- If you earn between €520 and €2,000 per month, or if you work more than 20 hours a week, you will pay a reduced contribution
- If your income exceeds €2,000 per month, you will pay the full 9.3%.
Health insurance and long-term care insurance
Even if they have a part-time job, students will normally have student health insurance cover and are therefore not treated as employees. That means that they don't pay health insurance contributions based on their earnings. However, if you work more than 20 hours a week, you will have to pay an earnings-related health insurance contribution. We recommend that you talk to your employer about this, before you take on extra hours.
Students do not normally pay unemployment insurance contributions. This means that you will not be entitled to receive unemployment benefits if you lose your part-time student job.
Germany has a statutory minimum wage that is adjusted from time to time. The Federal Ministry of Labour and Social Affairs has published a downloadable brochure on its website with information specially compiled for students. A few of the more relevant points for international students are provided below.
Before we get into the details, it's important to understand the difference between voluntary and mandatory work placements or internships – as this often determines whether or not you will be paid for the work you do.
- Voluntary, study-related internships
These are usually undertaken during the semester break and provide an opportunity for you to gain practical experience and some initial insight into working life in a particular field. This type of internship is only paid if it lasts longer than three months.
- Mandatory work placement / internship
Many degree programmes include a mandatory work placement or internship so that students can acquire relevant practical experience during their studies. The mandatory work placement / internship phase is usually governed by university-specific rules. In contrast to voluntary internships, statutory minimum wage rules do not apply to mandatory work placements / internships.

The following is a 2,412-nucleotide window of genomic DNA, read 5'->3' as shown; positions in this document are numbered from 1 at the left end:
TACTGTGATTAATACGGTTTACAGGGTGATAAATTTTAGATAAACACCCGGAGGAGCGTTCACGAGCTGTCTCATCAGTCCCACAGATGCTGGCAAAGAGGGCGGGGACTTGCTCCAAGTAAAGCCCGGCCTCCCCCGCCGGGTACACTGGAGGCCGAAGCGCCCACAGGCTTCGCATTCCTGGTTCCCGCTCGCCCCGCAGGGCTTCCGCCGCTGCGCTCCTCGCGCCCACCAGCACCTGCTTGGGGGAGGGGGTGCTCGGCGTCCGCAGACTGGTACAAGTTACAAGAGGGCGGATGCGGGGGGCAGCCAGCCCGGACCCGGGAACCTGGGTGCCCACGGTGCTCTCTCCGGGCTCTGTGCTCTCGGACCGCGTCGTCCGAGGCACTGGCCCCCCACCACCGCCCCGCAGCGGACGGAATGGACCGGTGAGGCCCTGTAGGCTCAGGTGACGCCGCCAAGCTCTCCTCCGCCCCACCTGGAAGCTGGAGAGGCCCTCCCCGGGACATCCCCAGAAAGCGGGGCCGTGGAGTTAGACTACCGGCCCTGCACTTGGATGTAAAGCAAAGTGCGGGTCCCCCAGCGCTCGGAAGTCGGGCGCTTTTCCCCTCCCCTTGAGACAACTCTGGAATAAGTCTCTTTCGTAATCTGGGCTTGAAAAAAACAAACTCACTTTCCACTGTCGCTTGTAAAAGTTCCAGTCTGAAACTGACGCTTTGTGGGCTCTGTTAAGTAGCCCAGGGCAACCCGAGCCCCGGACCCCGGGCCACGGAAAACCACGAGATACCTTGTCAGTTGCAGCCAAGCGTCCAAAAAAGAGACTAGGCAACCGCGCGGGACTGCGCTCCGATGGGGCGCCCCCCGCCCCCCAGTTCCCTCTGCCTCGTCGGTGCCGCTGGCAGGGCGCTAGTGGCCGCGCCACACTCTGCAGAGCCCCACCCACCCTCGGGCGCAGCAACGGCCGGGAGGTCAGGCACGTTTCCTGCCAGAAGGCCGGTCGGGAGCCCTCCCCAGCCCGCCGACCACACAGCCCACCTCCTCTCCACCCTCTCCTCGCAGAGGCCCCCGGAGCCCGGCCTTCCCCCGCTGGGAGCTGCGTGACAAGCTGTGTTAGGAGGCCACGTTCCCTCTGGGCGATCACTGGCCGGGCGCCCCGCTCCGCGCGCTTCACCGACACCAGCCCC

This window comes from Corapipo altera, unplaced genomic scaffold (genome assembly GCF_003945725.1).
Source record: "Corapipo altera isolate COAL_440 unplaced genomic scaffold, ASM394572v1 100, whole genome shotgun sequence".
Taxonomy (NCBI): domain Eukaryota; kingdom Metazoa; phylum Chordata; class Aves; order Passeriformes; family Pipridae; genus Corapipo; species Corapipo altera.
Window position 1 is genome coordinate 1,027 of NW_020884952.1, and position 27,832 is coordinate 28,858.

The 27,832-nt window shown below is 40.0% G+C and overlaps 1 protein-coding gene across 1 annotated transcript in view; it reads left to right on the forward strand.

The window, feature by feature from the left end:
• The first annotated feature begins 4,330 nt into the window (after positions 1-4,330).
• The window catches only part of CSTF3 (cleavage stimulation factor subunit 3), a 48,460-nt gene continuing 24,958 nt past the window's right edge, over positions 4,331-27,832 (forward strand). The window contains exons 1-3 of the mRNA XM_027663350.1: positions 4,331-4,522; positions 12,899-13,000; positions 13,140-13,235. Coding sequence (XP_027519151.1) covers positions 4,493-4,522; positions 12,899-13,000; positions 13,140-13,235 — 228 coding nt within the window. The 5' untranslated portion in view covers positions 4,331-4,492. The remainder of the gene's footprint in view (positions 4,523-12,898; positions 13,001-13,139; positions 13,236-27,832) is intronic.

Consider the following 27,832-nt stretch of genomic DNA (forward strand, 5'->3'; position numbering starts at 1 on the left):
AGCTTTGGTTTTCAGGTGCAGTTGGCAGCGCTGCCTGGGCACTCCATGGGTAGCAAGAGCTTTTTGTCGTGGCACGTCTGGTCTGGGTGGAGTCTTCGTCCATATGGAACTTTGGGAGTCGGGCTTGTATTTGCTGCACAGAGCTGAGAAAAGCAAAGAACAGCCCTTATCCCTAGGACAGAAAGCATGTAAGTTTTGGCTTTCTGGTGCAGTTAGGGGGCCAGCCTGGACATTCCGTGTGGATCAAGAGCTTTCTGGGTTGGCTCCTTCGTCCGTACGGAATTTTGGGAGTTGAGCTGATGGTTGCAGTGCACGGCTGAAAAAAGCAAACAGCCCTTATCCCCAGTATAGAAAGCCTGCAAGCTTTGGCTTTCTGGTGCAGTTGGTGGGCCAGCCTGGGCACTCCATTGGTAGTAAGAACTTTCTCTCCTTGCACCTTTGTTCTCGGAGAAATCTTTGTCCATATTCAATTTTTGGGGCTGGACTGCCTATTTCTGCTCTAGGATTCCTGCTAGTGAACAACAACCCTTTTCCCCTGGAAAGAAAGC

Since 1 October 2022, a statutory minimum wage of €12 per hour applies in Germany. This means that nobody, including students, may be paid less than the minimum wage, although this does not always apply in the case of work placements / internships. The minimum wage does not have to be paid for a mandatory work placement / internship, and only has to be paid for voluntary internships that last longer than three months. Students on work placements are usually unpaid or paid at a low rate. In some cases, scholarship funding may be an option. (Source: DAAD)
Regardless of the type of work placement or internship that you undertake, please remember to check the duration of your (student) residence permit so that you can complete your study programme before it expires. If you are not an EU national, you will also need to inform the Foreigners' Registration Office when they start a work placement or internship.
1) Does the Minimum Wage Act (MiLoG) also apply to foreign students?
Yes. The Minimum Wage Act applies to voluntary internships in Germany that last longer than three months and to mandatory work placements / internships in Germany, regardless of the student's nationality. The same minimum wage rules apply to all students, regardless of their country of origin.